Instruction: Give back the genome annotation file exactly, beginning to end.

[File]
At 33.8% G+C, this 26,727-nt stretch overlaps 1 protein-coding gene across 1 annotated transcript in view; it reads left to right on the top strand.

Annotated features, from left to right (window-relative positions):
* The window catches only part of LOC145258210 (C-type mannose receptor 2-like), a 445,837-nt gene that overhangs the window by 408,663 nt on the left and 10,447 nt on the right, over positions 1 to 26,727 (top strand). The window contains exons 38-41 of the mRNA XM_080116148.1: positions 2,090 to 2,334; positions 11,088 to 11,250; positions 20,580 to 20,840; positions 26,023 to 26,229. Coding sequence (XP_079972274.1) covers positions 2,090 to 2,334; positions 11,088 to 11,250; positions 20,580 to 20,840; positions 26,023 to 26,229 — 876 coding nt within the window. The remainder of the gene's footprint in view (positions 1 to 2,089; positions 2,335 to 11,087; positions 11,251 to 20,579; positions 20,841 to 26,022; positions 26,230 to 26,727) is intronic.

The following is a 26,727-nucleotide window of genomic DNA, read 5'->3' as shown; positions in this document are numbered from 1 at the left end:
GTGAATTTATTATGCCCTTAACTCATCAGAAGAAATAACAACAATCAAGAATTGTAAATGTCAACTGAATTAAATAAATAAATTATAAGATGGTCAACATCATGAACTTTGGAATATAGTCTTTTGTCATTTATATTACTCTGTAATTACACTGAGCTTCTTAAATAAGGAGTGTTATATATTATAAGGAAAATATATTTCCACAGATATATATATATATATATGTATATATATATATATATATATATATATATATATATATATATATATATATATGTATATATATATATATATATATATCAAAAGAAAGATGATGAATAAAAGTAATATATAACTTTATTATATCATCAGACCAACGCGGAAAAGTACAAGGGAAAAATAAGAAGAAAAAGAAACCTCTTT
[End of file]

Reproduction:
At 33.8% G+C, this 26,727-nt stretch overlaps 1 protein-coding gene across 1 annotated transcript in view; it reads left to right on the top strand.

Annotated features, from left to right (window-relative positions):
* The window catches only part of LOC145258210 (C-type mannose receptor 2-like), a 445,837-nt gene that overhangs the window by 408,663 nt on the left and 10,447 nt on the right, over positions 1 to 26,727 (top strand). The window contains exons 38-41 of the mRNA XM_080116148.1: positions 2,090 to 2,334; positions 11,088 to 11,250; positions 20,580 to 20,840; positions 26,023 to 26,229. Coding sequence (XP_079972274.1) covers positions 2,090 to 2,334; positions 11,088 to 11,250; positions 20,580 to 20,840; positions 26,023 to 26,229 — 876 coding nt within the window. The remainder of the gene's footprint in view (positions 1 to 2,089; positions 2,335 to 11,087; positions 11,251 to 20,579; positions 20,841 to 26,022; positions 26,230 to 26,727) is intronic.

The following is a 26,727-nucleotide window of genomic DNA, read 5'->3' as shown; positions in this document are numbered from 1 at the left end:
GTGAATTTATTATGCCCTTAACTCATCAGAAGAAATAACAACAATCAAGAATTGTAAATGTCAACTGAATTAAATAAATAAATTATAAGATGGTCAACATCATGAACTTTGGAATATAGTCTTTTGTCATTTATATTACTCTGTAATTACACTGAGCTTCTTAAATAAGGAGTGTTATATATTATAAGGAAAATATATTTCCACAGATATATATATATATATATGTATATATATATATATATATATATATATATATATATATATATATATATATATGTATATATATATATATATATATATCAAAAGAAAGATGATGAATAAAAGTAATATATAACTTTATTATATCATCAGACCAACGCGGAAAAGTACAAGGGAAAAATAAGAAGAAAAAGAAACCTCTTT